True, North, Strong and Haunted

Oct 29, 2015
Ghosts and goblins are everywhere in Canada — and we’re not talking about those cute characters running from house to house on Halloween. From coast to coast, Canada has hundreds of building and public spaces where spirits are said to wander and chances are good that there’s one not too far from where you are now. While not everyone believes in the paranormal, some reports are just too convincing to deny. Witnesses describe eerie sounds, incomprehensible visions and even unexplained emotions when they walk into a room.

If you’re brave enough to see for yourself, we have a list of seven of the most haunted places in Canada. (Prepare to feel your skin crawl.)

Tranquille Sanatorium, near Kamloops, BC

Often referred to as “the most haunted place in Canada,” the Tranquille Sanatorium was built in 1907 to house tuberculosis patients. It was later used as a hospital for people with mental illness until it closed in 1983. Hundreds of people died on the premises and it seems the spirits of some have never left. Visitors claim to see a mother crying for her child on the sixth and eighth floors while others have reported hearing the voices of kids playing in the children’s ward or seeing bright orbs near the main entrance. Below the buildings is a series of underground tunnels where disembodied voices are often heard.

Photo from Flickr by Allison Hill

Prairies – Fairmont Banff Springs Hotel, Banff Alberta

Guests and staff alike have reported paranormal activity at one of Canada’s poshest hotels. It is believed to be haunted by several ghosts, including an entire family murdered in room 873, as well as a bride who fell down the hotel staircase on her wedding day. She haunts the picturesque hotel, dancing alone in one of the ballrooms. A bellhop named Sam Macauley, who died in 1976, has been seen dressed in his uniform walking through walls and even helping the guests.

Photo from Flickr by Norio NAKAYAMA

Fort Henry, Kingston Ontario

This strategic stronghold was built during the war of 1812 to fight off American advances. Today it is a national historic site, as well as a mecca of paranormal activity. Among the spirits observed on-site is the Wandering Ghost, an unknown soldier who, as his name suggests, is often seen wandering the halls. Another is John “Gunner” Smith, a rifleman who died when his gun malfunctioned and fire back on him. He has been seen lying injured on the dirt crying out for help. Not all the ghosts are former soldiers. Nils von Schultz, a leader of the failed American invasion was hanged at the fort in 1938 and still haunts “Commanders Room 3” where he moves objects around the room, opens and closes doors and makes visitors feel faint as they enter.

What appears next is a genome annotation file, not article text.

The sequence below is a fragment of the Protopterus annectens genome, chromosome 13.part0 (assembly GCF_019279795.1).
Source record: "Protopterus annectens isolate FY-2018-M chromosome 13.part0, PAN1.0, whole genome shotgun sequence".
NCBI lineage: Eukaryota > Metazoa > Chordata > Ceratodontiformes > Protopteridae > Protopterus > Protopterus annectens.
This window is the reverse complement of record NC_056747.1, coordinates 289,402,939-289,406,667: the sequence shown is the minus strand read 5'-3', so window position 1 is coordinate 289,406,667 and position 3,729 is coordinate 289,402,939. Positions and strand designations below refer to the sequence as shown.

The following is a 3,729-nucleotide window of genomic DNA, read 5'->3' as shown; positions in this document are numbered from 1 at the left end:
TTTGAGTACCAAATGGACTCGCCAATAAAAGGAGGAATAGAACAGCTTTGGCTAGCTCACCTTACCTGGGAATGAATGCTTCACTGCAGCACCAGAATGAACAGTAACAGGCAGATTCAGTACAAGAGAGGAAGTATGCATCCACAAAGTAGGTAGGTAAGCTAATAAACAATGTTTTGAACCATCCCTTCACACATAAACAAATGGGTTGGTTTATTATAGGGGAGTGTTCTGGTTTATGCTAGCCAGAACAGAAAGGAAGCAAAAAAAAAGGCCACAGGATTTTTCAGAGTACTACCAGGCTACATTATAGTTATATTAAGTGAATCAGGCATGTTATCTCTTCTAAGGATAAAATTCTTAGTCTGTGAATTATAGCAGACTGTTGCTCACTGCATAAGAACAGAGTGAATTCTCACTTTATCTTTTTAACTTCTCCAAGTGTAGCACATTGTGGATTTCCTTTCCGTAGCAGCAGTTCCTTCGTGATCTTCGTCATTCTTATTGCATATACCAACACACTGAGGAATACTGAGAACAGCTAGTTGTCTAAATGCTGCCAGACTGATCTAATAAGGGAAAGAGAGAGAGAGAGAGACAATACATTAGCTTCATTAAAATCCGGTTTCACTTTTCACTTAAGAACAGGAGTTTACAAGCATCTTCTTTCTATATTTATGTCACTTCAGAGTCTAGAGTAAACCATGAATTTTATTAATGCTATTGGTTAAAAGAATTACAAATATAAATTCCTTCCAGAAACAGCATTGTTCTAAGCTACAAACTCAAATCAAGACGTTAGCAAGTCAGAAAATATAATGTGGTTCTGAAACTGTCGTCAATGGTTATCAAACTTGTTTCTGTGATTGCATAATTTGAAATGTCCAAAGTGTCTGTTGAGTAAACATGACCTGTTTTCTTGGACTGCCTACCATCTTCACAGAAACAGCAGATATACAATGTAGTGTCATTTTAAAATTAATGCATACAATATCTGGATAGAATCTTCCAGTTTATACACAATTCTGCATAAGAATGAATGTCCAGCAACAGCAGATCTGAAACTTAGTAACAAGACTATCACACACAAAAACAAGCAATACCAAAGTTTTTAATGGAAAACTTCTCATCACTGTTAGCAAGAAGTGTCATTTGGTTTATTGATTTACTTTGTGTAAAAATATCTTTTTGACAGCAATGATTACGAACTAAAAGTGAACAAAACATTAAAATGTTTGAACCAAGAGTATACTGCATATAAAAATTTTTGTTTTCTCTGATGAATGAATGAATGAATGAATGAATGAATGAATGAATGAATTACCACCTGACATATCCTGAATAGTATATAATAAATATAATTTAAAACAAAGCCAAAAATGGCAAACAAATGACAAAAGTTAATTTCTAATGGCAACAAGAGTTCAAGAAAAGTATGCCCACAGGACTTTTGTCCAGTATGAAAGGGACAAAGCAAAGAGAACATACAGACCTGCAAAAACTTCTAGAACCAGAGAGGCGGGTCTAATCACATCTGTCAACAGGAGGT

Photo from Flickr by Dennis Jarvis

Ontario – Bytown Museum, Ottawa

The oldest stone building in the nation’s capital is also one of its most haunted. Officially, it houses the history of Ottawa; unofficially, it is home to numerous spirits, including Colonel John By, the builder of the Ottawa canal, and his assistant General Duncan McNab. Visitors and staff have reported hearing footsteps, babies crying and male voices yelling “get out.” Others have seen lights and TVs inexplicably turning on and off and strange messages left on computer screens. Some have even claimed they’ve been physically pushed when no one was around.

Photo from Flickr by shankar s.

Quebec – Plains of Abraham, Quebec City, Quebec

In 1759, French and British soldiers fought for control of New France on this historic field, now called Battlefields Park. Hundreds of men died in the battle. But while the fighting ended more than 300 years ago, visitors still report smelling canon smoke and seeing soldiers in fortifications and tunnels around the park. Some even claim they’ve bumped into the soldiers.

Photo from Flickr by Harvey Barrison

West Point Lighthouse Inn, West Point, PEI

William MacDonald became this lighthouse’s first keeper in 1876. After his death in 1934, he is believed to have taken up residence at the Inn next door and is now affectionately known as Willie. Visitors have also reported seeing a flaming ship out at sea, believed to be a pirate ship that sailed the waters in 1786. Local legend has it the ship’s crew made a deal with the devil and was doomed to sail the seas for eternity.

Photo from Flickr by Michael Sprague

Peggy’s Cove Lighthouse, Peggy’s Cove, Nova Scotia

This lighthouse is said to be haunted by a woman named Margaret. Legend has it that Margaret lost her children in a shipwreck in the 1800s and her husband later slipped, fell off the nearby rocks and died. Heart-broken, Margaret returned to the site and took her own life. Visitors claim they often see Margaret in her blue dress, on the cliffs, looking as if she is ready to jump. Others have reported having actual conversations with her.

Photo from Flickr by Paul

Popular Pages